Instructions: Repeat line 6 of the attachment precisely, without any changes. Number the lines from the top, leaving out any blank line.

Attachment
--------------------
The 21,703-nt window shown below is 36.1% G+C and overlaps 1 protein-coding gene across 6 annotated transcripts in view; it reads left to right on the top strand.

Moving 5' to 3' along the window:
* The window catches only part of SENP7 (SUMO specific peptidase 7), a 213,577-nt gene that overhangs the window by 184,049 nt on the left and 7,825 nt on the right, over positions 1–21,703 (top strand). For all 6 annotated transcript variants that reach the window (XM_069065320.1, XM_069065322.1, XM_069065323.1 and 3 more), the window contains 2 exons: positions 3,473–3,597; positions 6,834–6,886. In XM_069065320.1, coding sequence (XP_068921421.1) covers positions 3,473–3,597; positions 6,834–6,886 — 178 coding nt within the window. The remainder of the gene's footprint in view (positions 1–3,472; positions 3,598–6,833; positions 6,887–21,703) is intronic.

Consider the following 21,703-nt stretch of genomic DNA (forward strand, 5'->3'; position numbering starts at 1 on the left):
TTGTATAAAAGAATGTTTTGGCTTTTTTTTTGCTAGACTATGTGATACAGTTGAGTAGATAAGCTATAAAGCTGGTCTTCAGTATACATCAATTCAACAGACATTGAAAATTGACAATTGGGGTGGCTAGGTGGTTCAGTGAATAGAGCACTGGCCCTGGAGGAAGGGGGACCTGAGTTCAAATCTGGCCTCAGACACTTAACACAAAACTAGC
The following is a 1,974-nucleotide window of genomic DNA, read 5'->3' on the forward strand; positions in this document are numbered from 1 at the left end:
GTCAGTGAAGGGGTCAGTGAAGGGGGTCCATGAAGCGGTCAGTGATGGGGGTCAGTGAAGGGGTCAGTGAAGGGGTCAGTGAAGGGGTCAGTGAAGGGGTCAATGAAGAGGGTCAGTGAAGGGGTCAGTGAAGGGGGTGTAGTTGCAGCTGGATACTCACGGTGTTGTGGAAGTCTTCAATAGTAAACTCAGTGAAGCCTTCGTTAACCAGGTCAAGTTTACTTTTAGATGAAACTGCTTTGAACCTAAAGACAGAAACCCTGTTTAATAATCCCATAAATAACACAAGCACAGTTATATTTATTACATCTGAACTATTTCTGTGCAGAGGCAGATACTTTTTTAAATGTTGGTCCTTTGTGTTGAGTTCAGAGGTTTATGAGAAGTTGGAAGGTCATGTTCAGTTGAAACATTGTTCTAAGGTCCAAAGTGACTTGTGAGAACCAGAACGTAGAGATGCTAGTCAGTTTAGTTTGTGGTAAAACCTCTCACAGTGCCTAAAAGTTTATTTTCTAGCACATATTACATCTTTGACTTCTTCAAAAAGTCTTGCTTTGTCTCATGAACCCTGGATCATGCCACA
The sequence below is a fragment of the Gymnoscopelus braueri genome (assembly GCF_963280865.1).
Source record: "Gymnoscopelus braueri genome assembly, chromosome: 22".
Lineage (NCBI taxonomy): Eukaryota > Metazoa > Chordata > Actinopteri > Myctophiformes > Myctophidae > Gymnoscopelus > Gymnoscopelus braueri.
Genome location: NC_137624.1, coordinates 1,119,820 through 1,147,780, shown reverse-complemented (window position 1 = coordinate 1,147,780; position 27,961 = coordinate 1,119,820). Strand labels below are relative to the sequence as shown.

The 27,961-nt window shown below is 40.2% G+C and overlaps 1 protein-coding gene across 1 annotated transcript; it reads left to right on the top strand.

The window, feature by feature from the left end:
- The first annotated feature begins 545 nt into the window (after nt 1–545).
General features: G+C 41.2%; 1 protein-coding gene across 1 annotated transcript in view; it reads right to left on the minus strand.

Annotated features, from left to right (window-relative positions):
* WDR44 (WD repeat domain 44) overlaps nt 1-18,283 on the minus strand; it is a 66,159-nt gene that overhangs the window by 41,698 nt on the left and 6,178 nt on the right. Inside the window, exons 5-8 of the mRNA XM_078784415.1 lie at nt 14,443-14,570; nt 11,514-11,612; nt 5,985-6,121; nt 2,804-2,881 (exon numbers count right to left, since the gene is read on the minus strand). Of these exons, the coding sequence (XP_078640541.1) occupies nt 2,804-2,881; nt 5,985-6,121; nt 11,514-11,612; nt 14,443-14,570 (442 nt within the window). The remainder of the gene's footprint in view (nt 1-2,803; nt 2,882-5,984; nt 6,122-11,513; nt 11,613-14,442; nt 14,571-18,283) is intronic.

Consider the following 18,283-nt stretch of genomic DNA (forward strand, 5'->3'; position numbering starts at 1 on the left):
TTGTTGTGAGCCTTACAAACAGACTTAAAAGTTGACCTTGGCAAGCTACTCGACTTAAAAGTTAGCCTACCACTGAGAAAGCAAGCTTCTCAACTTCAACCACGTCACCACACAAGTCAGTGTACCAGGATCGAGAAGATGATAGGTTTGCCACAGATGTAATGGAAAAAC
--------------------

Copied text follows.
The following is a 1,974-nucleotide window of genomic DNA, read 5'->3' on the forward strand; positions in this document are numbered from 1 at the left end: